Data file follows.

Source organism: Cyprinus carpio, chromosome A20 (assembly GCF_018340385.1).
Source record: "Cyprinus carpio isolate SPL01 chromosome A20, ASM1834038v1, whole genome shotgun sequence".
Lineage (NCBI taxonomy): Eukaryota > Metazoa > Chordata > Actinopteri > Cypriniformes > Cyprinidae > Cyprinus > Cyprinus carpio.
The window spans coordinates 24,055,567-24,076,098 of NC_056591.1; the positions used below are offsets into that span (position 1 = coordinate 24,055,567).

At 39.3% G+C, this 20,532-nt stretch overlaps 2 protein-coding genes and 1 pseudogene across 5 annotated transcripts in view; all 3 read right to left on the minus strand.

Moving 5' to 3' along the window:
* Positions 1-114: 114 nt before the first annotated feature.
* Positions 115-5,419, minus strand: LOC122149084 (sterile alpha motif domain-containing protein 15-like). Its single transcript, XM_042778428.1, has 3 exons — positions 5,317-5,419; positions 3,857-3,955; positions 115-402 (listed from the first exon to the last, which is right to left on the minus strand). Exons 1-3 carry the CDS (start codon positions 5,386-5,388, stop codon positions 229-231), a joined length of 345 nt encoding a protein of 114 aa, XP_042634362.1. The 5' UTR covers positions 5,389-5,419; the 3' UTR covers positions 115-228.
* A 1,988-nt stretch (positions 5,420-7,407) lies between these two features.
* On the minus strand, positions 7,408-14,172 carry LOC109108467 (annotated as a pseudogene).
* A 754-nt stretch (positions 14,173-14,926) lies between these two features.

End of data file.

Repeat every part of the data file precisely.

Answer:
Source organism: Cyprinus carpio, chromosome A20 (assembly GCF_018340385.1).
Source record: "Cyprinus carpio isolate SPL01 chromosome A20, ASM1834038v1, whole genome shotgun sequence".
Lineage (NCBI taxonomy): Eukaryota > Metazoa > Chordata > Actinopteri > Cypriniformes > Cyprinidae > Cyprinus > Cyprinus carpio.
The window spans coordinates 24,055,567-24,076,098 of NC_056591.1; the positions used below are offsets into that span (position 1 = coordinate 24,055,567).

At 39.3% G+C, this 20,532-nt stretch overlaps 2 protein-coding genes and 1 pseudogene across 5 annotated transcripts in view; all 3 read right to left on the minus strand.

Moving 5' to 3' along the window:
* Positions 1-114: 114 nt before the first annotated feature.
* Positions 115-5,419, minus strand: LOC122149084 (sterile alpha motif domain-containing protein 15-like). Its single transcript, XM_042778428.1, has 3 exons — positions 5,317-5,419; positions 3,857-3,955; positions 115-402 (listed from the first exon to the last, which is right to left on the minus strand). Exons 1-3 carry the CDS (start codon positions 5,386-5,388, stop codon positions 229-231), a joined length of 345 nt encoding a protein of 114 aa, XP_042634362.1. The 5' UTR covers positions 5,389-5,419; the 3' UTR covers positions 115-228.
* A 1,988-nt stretch (positions 5,420-7,407) lies between these two features.
* On the minus strand, positions 7,408-14,172 carry LOC109108467 (annotated as a pseudogene).
* A 754-nt stretch (positions 14,173-14,926) lies between these two features.